With 220-grain subsonic loads, Smith & Wesson’s M&P15 chambered in .300 Whisper or 300 Blackout produces plenty of knockdown power—twice that of a subsonic 9mm round fired from an HK MP5 SD. Shown here with a Lucid HD7 red dot sight.
Because of its distinct mission needs and seemingly limitless budgets, the special operations community is nearly always the first to implement and utilize new weapons systems. And when it comes to weapons, these operators help sort the wheat from the chaff.
One entry weapon system, the HK MP5, was found lacking in power. The subsonic 9mm round just didn’t have the punch some critical situations need. “When people want to shoot suppressed, the MP5 SD has become obsolete because it can’t shoot through barriers, from armor to wallboard or windshields,” said Robert Silvers, AAC’s director of research and development. “That’s why HK came out with the MP7A1, but you can’t make that gun quiet. You can keep an M4 [chambered in 300 AAC] Blackout quiet, and it penetrates well, and it makes a good home defense weapon too. It has more energy than an M4 with a 16-inch barrel, and for people who want to hunt with their AR, it satisfies that. The 6.8 SPC requires additional magazines. It’s extremely versatile and can handle bullets from 110 grains to 240 grains.”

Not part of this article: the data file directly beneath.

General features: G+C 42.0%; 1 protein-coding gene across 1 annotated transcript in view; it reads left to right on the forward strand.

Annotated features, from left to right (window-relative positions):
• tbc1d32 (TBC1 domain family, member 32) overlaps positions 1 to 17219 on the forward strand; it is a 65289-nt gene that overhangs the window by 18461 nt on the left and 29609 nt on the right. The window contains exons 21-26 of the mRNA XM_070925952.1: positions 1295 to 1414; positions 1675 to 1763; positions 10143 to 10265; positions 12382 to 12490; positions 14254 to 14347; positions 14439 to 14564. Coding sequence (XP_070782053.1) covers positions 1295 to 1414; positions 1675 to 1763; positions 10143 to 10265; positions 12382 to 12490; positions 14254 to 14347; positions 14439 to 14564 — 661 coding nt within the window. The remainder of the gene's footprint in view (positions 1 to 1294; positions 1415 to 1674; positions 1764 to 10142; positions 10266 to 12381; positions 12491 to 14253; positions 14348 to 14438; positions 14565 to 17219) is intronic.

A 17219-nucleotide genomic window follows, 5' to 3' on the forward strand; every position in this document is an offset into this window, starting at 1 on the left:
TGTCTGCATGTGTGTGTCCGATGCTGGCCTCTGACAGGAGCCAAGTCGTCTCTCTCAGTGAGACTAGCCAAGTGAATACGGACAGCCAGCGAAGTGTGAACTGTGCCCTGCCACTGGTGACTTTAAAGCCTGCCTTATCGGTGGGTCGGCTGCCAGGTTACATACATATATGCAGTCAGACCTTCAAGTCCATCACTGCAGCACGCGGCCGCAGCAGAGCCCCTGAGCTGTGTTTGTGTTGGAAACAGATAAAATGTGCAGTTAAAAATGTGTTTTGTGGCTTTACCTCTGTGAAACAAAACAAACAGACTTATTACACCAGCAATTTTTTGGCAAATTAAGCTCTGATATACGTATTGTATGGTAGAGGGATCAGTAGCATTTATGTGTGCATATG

Well known to law enforcement and with a solid reputation, Smith & Wesson recently introduced the M&P15 modern sporting rifle in .300 Whisper. Even though the J.D. Jones’ .300 Whisper has been around for quite a while in AR-platform rifles and carbines, S&W hedged their bets by also announcing that their .300 Whisper-chambered weapons would “safely fire” AAC’s 300 Blackout cartridge too. With the wide range of .30 caliber projectiles available, S&W’s new M&P15 is a good choice as a subsonic, suppressed entry gun or, with a quick magazine change, as a longer-range weapon.